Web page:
Keeping in mind that Odom's allegations of ineffective assistance must be limited to matters ascertainable from the record, we turn to the facts of the case at bar. Appellant contends that his counsel was derelict in failing to object to questions put by the Court and propounded by the prosecutor and to arguments made by government counsel. At worst, these are tactical errors and are not misconduct amounting to ineffective representation. Counsel's omissions in this case are closely akin to those in Burton v. United States, 1945, 80 U.S.App.D.C. 208, 151 F.2d 17, cert. denied 326 U.S. 789, 66 S. Ct. 473, 90 L. Ed. 479, where appellant alleged that his counsel in a murder trial was incompetent for failing to object to certain testimony and failing to rebut certain evidence. The court rejected these contentions on the ground that they constituted good trial strategy and added:
"But if this assumption were incorrect they would not be ground for reversal. There are few trials free from mistakes by counsel. After judgment and on appeal, errors in judgment as to the conduct of the defense are easy to point out. * * * Under such circumstances it is well settled that error in judgment, incompetency or mismanagement of the defense by counsel is generally not ground for a new trial." Id. at 18.
Moreover, trial counsel's effectiveness in the court below is established by our reversal of this case on a testimonial error to which counsel made timely objection. He who wars must sometimes win and sometimes lose. The Constitution, it must be remembered, commands a battle, but not a victory.
IV. Testimonial error.
The testimony under attack occurred when Sergeant Johnson, one of the arresting officers, was on the stand and was asked how long he had known Odom, to which he replied:
"I had seen Mr. Odom come in and out of jail and spoke with him for approximately a year and a half."
Counsel moved promptly to strike the above quoted testimony and the motion was granted, with the following admonition from the Court:
"The statement about seeing him come in and out of jail is not responsive and it's stricken. Don't consider that in arriving at your verdict."
The judge's words were here at most a mild antiseptic with no prognostic or retrospective assurance that they eliminated the sepsis.
Conner v. United States, 5 Cir. 1963, 322 F.2d 647, enunciates the general principle that an erroneous admission of evidence is cured by instructing the jury to disregard it where substantial rights of the defendant are not affected — that is, where guilt is clear and error, if any, is harmless. However, where, as here, the testimony is highly prejudicial and otherwise irrelevant to the case, not declaring a mistrial constitutes plain error under Fed. R. Crim. P. 52(b) and is not cured by a court admonition to disregard. For example, in Boyd v. United States, 1891, 142 U.S. 450, 12 S. Ct. 292, 35 L. Ed. 1077, the court in a murder trial erroneously admitted proof of other robberies committed by the accused and attempted to cure the error by an explicit charge. The Supreme Court, however, reversed the case, saying:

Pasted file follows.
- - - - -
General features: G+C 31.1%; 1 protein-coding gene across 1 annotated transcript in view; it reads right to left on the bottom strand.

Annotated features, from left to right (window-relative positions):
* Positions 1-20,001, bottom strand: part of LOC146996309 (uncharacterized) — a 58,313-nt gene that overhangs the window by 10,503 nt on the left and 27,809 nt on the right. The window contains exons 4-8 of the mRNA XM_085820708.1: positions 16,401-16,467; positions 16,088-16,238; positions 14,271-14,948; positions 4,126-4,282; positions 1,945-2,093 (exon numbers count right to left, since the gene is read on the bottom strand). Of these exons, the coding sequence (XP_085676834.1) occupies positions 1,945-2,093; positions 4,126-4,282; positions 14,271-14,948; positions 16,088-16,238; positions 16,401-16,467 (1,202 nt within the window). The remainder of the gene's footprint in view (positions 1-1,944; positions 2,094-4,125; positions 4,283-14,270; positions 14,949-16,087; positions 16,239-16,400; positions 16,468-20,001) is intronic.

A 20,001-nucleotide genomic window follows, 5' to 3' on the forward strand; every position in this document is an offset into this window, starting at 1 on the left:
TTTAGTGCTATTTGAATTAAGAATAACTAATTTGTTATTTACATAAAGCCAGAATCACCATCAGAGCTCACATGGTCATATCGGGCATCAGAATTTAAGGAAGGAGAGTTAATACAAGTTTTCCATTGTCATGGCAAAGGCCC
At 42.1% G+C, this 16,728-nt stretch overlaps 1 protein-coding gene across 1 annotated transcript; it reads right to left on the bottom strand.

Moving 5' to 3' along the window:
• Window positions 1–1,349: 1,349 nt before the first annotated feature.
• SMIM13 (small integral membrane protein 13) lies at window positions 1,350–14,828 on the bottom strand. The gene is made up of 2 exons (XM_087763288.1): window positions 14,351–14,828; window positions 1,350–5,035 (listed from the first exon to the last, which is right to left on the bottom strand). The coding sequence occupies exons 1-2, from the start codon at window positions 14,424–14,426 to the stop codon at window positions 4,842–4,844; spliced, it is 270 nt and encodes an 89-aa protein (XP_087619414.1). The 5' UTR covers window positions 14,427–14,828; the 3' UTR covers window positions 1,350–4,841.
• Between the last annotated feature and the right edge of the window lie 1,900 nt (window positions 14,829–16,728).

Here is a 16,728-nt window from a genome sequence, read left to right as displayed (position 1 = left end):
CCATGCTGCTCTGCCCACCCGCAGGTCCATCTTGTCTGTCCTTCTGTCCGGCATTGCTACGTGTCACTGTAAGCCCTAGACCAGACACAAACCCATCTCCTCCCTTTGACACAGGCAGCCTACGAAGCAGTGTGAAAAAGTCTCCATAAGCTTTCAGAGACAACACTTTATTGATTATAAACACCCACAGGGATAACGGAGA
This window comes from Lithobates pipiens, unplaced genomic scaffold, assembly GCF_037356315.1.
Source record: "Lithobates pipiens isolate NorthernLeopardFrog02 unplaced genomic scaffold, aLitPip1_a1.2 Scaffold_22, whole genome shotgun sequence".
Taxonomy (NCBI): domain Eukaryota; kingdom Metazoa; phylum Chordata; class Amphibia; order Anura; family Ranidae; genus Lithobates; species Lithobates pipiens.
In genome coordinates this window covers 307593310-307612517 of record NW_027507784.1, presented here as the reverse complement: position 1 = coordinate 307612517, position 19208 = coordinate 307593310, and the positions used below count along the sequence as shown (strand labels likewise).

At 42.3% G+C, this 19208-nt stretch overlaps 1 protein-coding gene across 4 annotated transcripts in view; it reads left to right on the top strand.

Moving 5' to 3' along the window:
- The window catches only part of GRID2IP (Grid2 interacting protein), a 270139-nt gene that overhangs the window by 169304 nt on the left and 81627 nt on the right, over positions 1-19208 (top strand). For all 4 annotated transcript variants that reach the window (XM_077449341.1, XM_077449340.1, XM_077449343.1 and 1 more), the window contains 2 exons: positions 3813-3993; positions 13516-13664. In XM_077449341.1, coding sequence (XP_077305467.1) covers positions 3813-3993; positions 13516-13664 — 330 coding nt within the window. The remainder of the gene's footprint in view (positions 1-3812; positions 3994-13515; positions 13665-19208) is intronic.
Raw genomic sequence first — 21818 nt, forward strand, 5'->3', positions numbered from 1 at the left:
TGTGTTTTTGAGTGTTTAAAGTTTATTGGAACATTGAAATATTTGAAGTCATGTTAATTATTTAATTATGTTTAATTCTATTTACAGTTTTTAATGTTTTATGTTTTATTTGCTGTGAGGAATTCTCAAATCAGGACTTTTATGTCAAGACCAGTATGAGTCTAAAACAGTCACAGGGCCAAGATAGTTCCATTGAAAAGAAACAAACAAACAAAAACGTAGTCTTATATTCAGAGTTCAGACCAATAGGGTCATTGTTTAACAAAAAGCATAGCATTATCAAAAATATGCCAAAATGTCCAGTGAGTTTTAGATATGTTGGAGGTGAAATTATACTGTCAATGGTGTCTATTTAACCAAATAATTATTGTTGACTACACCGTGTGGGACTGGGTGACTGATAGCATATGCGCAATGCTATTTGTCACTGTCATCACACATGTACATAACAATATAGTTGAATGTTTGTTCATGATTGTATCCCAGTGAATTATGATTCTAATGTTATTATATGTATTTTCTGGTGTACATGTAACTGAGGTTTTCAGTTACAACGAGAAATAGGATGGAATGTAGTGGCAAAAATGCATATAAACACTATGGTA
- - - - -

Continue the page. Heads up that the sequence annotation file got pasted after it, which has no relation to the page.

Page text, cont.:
"Whether Standley robbed Brinson and Mode, and whether he and Boyd robbed Hall, were matters wholly apart from the inquiry as to the murder of Dansby. They were collateral to the issue to be tried. * * * However depraved in character, and however full of crime their past lives may have been, the defendants were entitled to be tried upon competent evidence, and only for the offense charged." Id. 142 U.S. at 458, 12 S. Ct. at 295, 35 L. Ed. at 1080.
See also McMillian v. United States, 5 Cir. 1966, 363 F.2d 165, where in a prosecution for illicit liquor operations, the Court admitted hearsay testimony of an officer to the effect that as he approached defendant's house, he recognized a car described by an informant as having been involved in other illicit operations in the state. We held in that case that the statement was so highly prejudicial as to constitute reversible error notwithstanding the court's subsequent instructions to disregard.
Juries do not facilely forget, and we have the lingering suspicion that the malodorous epithet "jailhound" may explain the incongruent verdict. The attempt to sanitize testimony by admonition may sometimes succeed, but its success will very often depend upon how virulent the diseased testimony was. Not to reverse this case would violate the clearly articulated principles in Helton v. United States, 5 Cir. 1955, 221 F.2d 338. In that case, we held that the appellant in a prosecution for illegal acquisition and production of marijuana was entitled to a new trial because of the admission of prejudicial testimony by a federal agent, who testified that, upon his arrest, appellant stated that he had been smoking marijuana intermittently. The remark was struck, but still we held that:
"* * * it is doubtful that any instruction, however strong, would have succeeded in destroying the picture which this remark created in the jury's mind of the appellant smoking marijuana, with marijuana growing in his back yard, with some in his bedroom and some in his car. * * *
"* * * [W]here, as here, the improper evidence was calculated to make such an impression on the jury that no direction from the court, however strong, can eliminate the prejudice thereby created, the trial court must declare a mistrial." Id. at 340-41.